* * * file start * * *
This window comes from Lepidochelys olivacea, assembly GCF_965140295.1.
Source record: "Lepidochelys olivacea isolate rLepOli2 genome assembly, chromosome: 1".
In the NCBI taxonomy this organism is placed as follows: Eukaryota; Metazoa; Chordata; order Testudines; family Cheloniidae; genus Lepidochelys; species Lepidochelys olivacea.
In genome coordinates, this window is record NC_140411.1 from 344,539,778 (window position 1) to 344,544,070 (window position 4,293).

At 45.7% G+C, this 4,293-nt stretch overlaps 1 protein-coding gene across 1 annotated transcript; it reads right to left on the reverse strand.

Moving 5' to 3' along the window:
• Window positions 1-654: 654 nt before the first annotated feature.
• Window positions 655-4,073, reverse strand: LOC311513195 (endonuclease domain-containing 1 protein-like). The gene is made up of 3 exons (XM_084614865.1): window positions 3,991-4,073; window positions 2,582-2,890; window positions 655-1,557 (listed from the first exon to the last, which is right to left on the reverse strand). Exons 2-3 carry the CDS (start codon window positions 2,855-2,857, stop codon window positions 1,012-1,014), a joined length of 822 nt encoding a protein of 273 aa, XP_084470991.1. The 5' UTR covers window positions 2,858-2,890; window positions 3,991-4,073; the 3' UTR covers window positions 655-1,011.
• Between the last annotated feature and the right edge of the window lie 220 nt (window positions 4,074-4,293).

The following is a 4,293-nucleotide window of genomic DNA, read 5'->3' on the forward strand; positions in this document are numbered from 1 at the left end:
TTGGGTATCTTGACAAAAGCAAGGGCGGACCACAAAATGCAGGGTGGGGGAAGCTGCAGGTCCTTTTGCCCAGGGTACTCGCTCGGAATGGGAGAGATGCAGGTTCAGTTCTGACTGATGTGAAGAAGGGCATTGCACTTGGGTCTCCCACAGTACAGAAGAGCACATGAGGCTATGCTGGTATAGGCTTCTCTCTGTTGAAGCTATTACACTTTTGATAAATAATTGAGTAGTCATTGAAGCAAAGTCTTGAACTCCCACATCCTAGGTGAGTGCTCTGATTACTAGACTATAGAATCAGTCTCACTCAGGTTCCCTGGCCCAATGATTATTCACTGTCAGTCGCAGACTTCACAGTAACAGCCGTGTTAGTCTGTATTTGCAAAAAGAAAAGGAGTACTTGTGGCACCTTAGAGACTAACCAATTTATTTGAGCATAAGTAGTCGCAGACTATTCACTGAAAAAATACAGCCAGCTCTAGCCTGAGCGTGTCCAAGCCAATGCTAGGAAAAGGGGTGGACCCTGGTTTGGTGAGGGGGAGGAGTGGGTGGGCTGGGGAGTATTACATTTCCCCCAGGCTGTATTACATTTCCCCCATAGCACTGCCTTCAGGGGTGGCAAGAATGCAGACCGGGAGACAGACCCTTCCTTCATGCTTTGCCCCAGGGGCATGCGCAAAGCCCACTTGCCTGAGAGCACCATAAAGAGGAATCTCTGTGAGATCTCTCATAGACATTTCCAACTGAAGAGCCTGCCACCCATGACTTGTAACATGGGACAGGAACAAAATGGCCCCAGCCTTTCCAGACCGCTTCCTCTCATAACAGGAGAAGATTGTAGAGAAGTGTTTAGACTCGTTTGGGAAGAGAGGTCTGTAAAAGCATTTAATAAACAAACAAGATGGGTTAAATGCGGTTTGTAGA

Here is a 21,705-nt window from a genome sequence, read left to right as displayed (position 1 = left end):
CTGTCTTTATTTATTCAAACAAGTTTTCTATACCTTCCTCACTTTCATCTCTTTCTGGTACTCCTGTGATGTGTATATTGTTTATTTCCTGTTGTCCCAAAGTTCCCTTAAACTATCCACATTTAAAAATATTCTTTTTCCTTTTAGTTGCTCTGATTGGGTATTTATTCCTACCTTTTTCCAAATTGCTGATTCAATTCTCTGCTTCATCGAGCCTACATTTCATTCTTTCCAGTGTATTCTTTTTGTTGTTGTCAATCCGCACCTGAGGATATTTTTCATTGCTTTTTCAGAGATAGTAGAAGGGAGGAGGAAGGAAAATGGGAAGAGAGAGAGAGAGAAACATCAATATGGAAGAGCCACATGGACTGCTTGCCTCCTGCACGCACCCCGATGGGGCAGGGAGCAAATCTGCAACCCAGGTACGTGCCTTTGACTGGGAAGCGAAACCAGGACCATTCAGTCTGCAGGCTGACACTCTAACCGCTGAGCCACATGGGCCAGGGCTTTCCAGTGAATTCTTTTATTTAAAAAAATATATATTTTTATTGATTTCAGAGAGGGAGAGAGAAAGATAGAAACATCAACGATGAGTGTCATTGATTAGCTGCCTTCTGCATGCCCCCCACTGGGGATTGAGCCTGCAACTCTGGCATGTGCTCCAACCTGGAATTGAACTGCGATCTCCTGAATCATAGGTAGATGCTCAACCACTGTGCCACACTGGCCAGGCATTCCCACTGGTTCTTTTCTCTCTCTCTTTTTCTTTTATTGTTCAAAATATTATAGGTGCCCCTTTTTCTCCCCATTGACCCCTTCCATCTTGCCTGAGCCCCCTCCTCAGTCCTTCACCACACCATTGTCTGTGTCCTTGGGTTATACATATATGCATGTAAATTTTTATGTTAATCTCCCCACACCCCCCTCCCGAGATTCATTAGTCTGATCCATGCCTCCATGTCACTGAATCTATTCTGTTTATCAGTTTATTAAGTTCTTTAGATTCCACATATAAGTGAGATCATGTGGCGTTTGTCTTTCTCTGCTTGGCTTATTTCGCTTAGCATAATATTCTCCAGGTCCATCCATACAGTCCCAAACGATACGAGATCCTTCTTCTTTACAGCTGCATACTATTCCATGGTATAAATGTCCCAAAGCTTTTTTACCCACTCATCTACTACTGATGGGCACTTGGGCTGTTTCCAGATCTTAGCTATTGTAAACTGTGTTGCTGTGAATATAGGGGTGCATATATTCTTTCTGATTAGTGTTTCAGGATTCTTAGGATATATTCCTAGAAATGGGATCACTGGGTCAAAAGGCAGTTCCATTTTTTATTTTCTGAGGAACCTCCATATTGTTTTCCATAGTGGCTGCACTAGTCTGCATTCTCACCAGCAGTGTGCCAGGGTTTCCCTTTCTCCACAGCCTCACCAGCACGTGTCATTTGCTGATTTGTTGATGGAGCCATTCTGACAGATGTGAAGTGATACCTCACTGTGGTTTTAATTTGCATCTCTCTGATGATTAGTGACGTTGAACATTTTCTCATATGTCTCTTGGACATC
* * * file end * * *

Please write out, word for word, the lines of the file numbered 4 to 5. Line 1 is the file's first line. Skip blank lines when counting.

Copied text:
In genome coordinates, this window is record NC_140411.1 from 344,539,778 (window position 1) to 344,544,070 (window position 4,293).

At 45.7% G+C, this 4,293-nt stretch overlaps 1 protein-coding gene across 1 annotated transcript; it reads right to left on the reverse strand.